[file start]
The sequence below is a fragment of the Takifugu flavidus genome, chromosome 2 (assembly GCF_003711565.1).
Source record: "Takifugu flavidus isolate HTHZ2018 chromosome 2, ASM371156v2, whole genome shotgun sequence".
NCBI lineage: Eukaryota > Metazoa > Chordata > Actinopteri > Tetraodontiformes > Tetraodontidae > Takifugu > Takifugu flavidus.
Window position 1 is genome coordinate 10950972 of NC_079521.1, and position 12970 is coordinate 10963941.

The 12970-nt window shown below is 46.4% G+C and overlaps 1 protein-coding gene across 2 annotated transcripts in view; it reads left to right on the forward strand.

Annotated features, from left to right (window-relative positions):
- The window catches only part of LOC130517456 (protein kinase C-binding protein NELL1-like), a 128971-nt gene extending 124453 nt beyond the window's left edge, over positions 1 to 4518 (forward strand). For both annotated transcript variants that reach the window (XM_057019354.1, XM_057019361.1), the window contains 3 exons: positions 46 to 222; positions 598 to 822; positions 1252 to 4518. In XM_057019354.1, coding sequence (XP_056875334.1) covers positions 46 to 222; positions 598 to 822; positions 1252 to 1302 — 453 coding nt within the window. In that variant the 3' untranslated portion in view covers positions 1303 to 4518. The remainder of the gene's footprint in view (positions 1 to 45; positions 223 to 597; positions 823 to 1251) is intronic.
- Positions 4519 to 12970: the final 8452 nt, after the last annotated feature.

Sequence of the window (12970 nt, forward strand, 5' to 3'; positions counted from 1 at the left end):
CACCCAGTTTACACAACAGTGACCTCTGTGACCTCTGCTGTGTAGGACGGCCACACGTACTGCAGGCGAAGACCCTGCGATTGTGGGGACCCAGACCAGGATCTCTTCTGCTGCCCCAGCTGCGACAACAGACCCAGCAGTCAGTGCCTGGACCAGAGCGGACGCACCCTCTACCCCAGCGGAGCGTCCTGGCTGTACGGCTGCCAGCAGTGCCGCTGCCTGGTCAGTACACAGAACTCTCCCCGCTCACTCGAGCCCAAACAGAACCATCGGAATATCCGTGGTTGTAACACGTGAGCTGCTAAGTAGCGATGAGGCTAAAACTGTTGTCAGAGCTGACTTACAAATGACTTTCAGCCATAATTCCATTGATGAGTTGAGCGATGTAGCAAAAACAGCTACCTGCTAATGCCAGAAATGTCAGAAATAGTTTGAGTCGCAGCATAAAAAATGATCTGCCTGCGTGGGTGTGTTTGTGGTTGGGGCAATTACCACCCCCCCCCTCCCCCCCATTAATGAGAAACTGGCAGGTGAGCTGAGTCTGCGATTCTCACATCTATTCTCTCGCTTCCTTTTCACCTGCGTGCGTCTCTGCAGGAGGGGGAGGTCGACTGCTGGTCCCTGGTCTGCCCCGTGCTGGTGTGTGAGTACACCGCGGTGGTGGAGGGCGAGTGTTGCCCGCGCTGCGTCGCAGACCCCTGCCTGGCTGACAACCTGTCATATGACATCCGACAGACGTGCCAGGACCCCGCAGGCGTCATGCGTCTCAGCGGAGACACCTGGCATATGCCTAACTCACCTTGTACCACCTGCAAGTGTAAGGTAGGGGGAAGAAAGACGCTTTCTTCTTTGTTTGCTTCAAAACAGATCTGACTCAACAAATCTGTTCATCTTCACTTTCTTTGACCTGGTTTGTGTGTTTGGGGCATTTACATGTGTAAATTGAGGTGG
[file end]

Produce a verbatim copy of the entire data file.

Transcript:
The sequence below is a fragment of the Takifugu flavidus genome, chromosome 2 (assembly GCF_003711565.1).
Source record: "Takifugu flavidus isolate HTHZ2018 chromosome 2, ASM371156v2, whole genome shotgun sequence".
NCBI lineage: Eukaryota > Metazoa > Chordata > Actinopteri > Tetraodontiformes > Tetraodontidae > Takifugu > Takifugu flavidus.
Window position 1 is genome coordinate 10950972 of NC_079521.1, and position 12970 is coordinate 10963941.

The 12970-nt window shown below is 46.4% G+C and overlaps 1 protein-coding gene across 2 annotated transcripts in view; it reads left to right on the forward strand.

Annotated features, from left to right (window-relative positions):
- The window catches only part of LOC130517456 (protein kinase C-binding protein NELL1-like), a 128971-nt gene extending 124453 nt beyond the window's left edge, over positions 1 to 4518 (forward strand). For both annotated transcript variants that reach the window (XM_057019354.1, XM_057019361.1), the window contains 3 exons: positions 46 to 222; positions 598 to 822; positions 1252 to 4518. In XM_057019354.1, coding sequence (XP_056875334.1) covers positions 46 to 222; positions 598 to 822; positions 1252 to 1302 — 453 coding nt within the window. In that variant the 3' untranslated portion in view covers positions 1303 to 4518. The remainder of the gene's footprint in view (positions 1 to 45; positions 223 to 597; positions 823 to 1251) is intronic.
- Positions 4519 to 12970: the final 8452 nt, after the last annotated feature.

Sequence of the window (12970 nt, forward strand, 5' to 3'; positions counted from 1 at the left end):
CACCCAGTTTACACAACAGTGACCTCTGTGACCTCTGCTGTGTAGGACGGCCACACGTACTGCAGGCGAAGACCCTGCGATTGTGGGGACCCAGACCAGGATCTCTTCTGCTGCCCCAGCTGCGACAACAGACCCAGCAGTCAGTGCCTGGACCAGAGCGGACGCACCCTCTACCCCAGCGGAGCGTCCTGGCTGTACGGCTGCCAGCAGTGCCGCTGCCTGGTCAGTACACAGAACTCTCCCCGCTCACTCGAGCCCAAACAGAACCATCGGAATATCCGTGGTTGTAACACGTGAGCTGCTAAGTAGCGATGAGGCTAAAACTGTTGTCAGAGCTGACTTACAAATGACTTTCAGCCATAATTCCATTGATGAGTTGAGCGATGTAGCAAAAACAGCTACCTGCTAATGCCAGAAATGTCAGAAATAGTTTGAGTCGCAGCATAAAAAATGATCTGCCTGCGTGGGTGTGTTTGTGGTTGGGGCAATTACCACCCCCCCCCTCCCCCCCATTAATGAGAAACTGGCAGGTGAGCTGAGTCTGCGATTCTCACATCTATTCTCTCGCTTCCTTTTCACCTGCGTGCGTCTCTGCAGGAGGGGGAGGTCGACTGCTGGTCCCTGGTCTGCCCCGTGCTGGTGTGTGAGTACACCGCGGTGGTGGAGGGCGAGTGTTGCCCGCGCTGCGTCGCAGACCCCTGCCTGGCTGACAACCTGTCATATGACATCCGACAGACGTGCCAGGACCCCGCAGGCGTCATGCGTCTCAGCGGAGACACCTGGCATATGCCTAACTCACCTTGTACCACCTGCAAGTGTAAGGTAGGGGGAAGAAAGACGCTTTCTTCTTTGTTTGCTTCAAAACAGATCTGACTCAACAAATCTGTTCATCTTCACTTTCTTTGACCTGGTTTGTGTGTTTGGGGCATTTACATGTGTAAATTGAGGTGG